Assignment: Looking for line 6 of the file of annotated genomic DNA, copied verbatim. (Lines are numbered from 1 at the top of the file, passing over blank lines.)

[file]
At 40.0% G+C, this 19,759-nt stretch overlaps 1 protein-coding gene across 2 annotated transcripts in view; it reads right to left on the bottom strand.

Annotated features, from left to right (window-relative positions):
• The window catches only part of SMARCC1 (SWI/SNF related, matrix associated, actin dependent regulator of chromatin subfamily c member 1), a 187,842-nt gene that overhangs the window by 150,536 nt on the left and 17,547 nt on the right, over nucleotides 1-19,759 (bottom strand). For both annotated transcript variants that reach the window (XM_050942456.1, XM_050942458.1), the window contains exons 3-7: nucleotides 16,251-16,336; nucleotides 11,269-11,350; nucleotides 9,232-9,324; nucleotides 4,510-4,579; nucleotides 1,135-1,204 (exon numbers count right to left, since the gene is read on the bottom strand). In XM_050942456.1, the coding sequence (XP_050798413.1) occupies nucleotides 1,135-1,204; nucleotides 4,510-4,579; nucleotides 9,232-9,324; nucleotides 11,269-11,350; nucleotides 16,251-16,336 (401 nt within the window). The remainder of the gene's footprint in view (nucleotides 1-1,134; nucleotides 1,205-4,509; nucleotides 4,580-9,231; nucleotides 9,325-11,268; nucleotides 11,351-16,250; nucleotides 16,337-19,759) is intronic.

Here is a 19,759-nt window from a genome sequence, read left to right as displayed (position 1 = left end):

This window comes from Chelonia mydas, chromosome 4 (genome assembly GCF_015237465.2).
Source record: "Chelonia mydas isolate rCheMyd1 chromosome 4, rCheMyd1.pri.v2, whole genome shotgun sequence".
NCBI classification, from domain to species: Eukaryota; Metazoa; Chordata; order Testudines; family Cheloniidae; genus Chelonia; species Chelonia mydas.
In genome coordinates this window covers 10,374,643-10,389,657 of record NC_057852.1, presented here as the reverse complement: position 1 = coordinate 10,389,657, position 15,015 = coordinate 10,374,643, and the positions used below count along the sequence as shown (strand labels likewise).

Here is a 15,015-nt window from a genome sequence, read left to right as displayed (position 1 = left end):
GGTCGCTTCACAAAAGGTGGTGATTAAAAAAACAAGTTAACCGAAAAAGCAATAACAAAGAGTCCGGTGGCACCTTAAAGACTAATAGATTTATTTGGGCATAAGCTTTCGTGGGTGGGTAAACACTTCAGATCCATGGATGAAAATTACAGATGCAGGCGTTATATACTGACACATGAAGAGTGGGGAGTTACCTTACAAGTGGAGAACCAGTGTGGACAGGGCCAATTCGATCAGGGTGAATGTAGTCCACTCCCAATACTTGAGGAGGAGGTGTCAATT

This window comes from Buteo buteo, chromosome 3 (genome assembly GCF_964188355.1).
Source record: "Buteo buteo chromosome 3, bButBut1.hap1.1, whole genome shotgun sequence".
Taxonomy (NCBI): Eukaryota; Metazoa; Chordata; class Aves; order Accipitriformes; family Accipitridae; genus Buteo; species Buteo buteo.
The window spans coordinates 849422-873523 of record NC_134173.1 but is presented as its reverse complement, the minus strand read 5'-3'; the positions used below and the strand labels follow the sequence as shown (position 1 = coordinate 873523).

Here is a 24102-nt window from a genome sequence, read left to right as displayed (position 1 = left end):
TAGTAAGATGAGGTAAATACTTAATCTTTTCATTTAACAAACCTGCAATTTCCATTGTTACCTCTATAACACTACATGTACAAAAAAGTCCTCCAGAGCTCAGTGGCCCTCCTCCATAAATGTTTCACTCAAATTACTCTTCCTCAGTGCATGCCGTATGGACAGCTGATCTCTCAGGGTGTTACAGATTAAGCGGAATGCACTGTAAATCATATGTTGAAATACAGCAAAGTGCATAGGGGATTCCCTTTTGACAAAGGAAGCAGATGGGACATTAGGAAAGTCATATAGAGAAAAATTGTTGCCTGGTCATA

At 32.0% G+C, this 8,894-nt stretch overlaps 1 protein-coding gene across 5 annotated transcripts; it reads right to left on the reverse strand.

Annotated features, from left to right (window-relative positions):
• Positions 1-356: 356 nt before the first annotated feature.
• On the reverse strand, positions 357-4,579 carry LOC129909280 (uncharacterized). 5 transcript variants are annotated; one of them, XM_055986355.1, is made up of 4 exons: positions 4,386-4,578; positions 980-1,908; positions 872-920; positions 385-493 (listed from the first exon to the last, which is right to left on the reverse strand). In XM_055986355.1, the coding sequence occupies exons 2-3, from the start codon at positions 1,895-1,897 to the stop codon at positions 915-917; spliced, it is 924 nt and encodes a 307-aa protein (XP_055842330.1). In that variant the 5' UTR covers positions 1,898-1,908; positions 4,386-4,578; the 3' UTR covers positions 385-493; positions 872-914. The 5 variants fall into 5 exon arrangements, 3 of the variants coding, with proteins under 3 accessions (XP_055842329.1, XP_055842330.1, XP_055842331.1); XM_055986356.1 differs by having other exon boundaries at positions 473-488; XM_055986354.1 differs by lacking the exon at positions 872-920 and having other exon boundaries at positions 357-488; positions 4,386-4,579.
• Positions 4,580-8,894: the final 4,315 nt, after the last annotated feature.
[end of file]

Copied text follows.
Source record: "Chelonia mydas isolate rCheMyd1 chromosome 4, rCheMyd1.pri.v2, whole genome shotgun sequence".